Winter Storm Whips Across The Heartland

Jo Fuhrman, of the Colorado State Patrol, takes notes at the scene where more than two dozen cars were involved in a pile-up on Interstate 70, early Saturday morning, Feb. 24, 2007, in Aurora, Colo. AP/The Denver Post

A large, fast-moving snowstorm that closed sections of major highways on the Plains on Saturday was blamed for seven traffic deaths, while strong winds in Arkansas cut a 5-mile-long swath of damage, destroying buildings and leaving several people injured.

"This is going to be a monster in the northern plains tonight and into the western Great Lakes," Accuweather meteorologist Joe Bastardi told CBS News' Thalia Assuras. "We're going to see six to 12 inches of wind-whipped snow."

The storms in the Plains knocked out power to more than 145,000 customers and dumped more than a foot of snow on the Upper Midwest. The seven deaths all occurred on slippery Wisconsin roads.

Meanwhile, some residents in the southeastern Arkansas city of Dumas were unaccounted for after winds, and possibly a series of tornadoes, blew through and police were making a door-to-door search, authorities said. Emergency crews summoned ambulances from a neighboring county.

A Fred's Dollar Store just south of Dumas was left in a tangle of twisted metal and crumbled concrete blocks, and an overturned tractor-trailer rested in its parking lot. A power substation was destroyed and electricity was out in the area.

Forecasters said the damage could have been done by a tornado or by straight-line winds that could have exceeded 70 mph. Several people were injured, some seriously, authorities said.

In Colorado, Interstate 70, a major cross-country route, was closed for about 400 miles in both directions from just east of Denver to Salina, Kan., because of blowing snow and slippery pavement, Colorado and Kansas highway officials said.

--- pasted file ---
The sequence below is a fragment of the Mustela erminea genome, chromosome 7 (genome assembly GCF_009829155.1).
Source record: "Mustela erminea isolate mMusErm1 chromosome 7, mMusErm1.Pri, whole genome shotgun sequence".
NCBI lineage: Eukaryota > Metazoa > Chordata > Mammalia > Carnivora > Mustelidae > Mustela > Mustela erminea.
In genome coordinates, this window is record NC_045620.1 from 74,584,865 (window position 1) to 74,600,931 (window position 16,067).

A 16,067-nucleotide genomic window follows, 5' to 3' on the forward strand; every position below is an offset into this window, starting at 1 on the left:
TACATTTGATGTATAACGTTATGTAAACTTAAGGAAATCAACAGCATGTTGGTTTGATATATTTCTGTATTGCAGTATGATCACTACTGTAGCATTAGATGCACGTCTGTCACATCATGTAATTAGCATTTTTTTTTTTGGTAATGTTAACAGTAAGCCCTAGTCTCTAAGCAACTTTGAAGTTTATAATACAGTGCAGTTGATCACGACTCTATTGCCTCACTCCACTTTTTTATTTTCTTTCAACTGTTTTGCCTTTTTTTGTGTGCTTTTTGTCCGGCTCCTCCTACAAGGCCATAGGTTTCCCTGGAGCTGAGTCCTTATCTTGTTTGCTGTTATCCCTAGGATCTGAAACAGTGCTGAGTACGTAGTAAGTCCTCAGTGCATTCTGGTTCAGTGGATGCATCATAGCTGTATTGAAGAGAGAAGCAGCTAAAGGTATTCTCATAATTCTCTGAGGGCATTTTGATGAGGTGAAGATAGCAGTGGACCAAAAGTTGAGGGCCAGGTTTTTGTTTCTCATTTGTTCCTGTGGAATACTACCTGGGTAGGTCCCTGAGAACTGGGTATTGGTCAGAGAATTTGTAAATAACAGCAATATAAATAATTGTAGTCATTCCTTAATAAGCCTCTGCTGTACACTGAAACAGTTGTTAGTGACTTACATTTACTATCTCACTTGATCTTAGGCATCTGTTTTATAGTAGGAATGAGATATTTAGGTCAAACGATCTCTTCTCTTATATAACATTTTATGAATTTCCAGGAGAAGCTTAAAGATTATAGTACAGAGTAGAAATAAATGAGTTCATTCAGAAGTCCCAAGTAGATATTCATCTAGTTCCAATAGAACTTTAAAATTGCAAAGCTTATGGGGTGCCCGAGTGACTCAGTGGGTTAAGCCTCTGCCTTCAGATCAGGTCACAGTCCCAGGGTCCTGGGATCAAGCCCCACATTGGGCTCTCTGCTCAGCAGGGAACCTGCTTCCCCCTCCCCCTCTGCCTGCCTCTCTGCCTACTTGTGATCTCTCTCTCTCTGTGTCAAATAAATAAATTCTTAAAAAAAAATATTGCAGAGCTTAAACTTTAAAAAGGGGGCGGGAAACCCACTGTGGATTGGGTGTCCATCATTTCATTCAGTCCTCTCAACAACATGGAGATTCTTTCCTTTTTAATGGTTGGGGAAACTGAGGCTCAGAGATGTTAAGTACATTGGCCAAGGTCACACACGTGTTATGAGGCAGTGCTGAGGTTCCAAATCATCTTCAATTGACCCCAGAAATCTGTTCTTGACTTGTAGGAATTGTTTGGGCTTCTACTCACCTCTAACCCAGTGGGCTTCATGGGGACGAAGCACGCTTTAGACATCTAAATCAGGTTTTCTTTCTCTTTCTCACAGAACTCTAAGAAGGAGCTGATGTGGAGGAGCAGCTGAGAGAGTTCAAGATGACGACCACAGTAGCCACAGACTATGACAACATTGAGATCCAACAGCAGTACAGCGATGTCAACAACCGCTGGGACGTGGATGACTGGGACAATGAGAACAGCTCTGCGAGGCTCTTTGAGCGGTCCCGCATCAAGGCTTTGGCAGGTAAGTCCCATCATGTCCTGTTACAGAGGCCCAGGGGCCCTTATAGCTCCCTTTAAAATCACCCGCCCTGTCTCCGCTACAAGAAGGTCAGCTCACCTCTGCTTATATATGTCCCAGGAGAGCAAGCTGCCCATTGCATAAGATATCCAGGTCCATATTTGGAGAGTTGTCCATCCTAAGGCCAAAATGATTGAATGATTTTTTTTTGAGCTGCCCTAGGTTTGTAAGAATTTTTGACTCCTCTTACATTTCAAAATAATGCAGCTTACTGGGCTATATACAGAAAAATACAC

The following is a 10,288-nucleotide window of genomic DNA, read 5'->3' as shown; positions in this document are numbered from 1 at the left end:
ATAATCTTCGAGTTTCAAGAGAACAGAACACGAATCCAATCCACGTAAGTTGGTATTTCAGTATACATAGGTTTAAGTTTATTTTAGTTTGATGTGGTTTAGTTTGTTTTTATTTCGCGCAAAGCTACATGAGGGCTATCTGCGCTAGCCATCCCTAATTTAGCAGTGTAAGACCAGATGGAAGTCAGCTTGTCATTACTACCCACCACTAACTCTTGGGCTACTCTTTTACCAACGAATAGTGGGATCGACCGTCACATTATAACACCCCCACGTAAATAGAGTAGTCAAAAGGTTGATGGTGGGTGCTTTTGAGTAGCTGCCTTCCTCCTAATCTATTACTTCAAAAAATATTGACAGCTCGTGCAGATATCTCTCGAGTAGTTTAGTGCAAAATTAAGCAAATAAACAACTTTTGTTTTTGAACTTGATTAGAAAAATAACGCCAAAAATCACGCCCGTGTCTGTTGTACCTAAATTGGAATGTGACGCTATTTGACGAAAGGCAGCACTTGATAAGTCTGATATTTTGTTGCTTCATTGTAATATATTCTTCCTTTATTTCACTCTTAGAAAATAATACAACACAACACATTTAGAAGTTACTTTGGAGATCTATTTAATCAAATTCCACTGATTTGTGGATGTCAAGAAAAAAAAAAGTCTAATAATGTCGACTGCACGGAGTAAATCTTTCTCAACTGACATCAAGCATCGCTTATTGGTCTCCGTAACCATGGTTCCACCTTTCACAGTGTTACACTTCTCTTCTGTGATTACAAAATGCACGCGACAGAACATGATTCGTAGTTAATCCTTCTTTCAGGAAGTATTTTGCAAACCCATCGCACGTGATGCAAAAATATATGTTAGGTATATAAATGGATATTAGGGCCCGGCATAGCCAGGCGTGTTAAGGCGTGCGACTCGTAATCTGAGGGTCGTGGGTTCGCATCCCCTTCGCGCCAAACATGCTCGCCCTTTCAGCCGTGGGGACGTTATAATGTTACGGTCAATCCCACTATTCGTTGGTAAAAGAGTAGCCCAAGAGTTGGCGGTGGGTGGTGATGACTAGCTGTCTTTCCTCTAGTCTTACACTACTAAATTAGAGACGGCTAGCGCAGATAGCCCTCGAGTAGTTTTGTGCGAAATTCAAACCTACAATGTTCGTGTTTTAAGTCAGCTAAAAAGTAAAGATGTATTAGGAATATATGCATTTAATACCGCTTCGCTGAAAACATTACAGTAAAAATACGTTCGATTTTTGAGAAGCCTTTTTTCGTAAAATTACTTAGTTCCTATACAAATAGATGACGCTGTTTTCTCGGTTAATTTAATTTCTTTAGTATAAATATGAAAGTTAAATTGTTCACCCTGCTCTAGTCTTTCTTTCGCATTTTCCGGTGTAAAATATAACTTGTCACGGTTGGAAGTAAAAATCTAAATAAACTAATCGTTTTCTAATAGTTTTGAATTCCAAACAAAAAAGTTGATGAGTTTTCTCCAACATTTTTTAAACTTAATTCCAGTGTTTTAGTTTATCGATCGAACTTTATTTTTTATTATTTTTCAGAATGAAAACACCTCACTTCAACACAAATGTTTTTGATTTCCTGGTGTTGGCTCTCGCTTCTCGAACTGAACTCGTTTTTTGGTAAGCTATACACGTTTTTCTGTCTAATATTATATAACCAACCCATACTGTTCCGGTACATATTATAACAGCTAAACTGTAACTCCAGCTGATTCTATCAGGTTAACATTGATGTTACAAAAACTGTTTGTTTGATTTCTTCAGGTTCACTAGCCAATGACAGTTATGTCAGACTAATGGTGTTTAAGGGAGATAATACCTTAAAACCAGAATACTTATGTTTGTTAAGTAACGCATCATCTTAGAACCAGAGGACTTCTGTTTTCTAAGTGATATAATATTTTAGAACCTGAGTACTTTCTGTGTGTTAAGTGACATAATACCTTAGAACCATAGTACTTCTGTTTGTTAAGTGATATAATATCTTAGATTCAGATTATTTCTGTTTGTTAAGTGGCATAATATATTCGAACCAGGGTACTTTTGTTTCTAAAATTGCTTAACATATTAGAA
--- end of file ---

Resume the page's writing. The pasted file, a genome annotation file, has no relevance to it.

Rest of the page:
CBS News correspondent Jennifer Miller reports that between Denver and the Kansas border, about 35 cars collided in a pileup in whiteout conditions Saturday morning on an icy section of I-70. No major injuries were reported.

The weather service reported wind gusts of 68 mph in the Denver area. In Kansas, winds whipped about 3 inches of snowfall into 7-foot drifts.

A number of other highways also were closed in the two states, Wyoming and Nebraska. But many roads reopened later Saturday, including most of Interstate 80 in Nebraska, of which more than 270 miles had been closed.

Power was knocked out to 135,000 customers in Iowa, where freezing rain coated trees, power lines and utility lines with ice. Outages were also reported in Oklahoma and Nebraska.

"The snow is so wet it's sticking to power poles and power lines," said Bill Taylor of the National Weather Service office in North Platte, Neb. About 8 inches of snow had fallen in the north-central town of Ainsworth.

The weather service posted blizzard and winter storm warnings for parts of Colorado, Kansas, Nebraska, South Dakota, Iowa, Minnesota, northern Illinois and Wisconsin.

Between 15 inches to 18 inches of snow had fallen between Winona, Minn., and La Crosse, Wis., by Saturday evening, the National Weather Service reported.

Winds reaching 60 mph helped fuel dozens of grass fires across Texas, destroying three homes near Midland and forcing evacuations at Fort Hood, authorities said. No injuries were reported.

Airlines canceled 230 arrivals and departures at Chicago's O'Hare International and 40 at Midway in anticipation of snow, sleet and freezing rain, said Wendy Abrams, Chicago's aviation department spokeswoman. United Airlines planned to cancel all flights at O'Hare after 7 p.m., spokeswoman Robin Urbanski said.
  • Amy Clark

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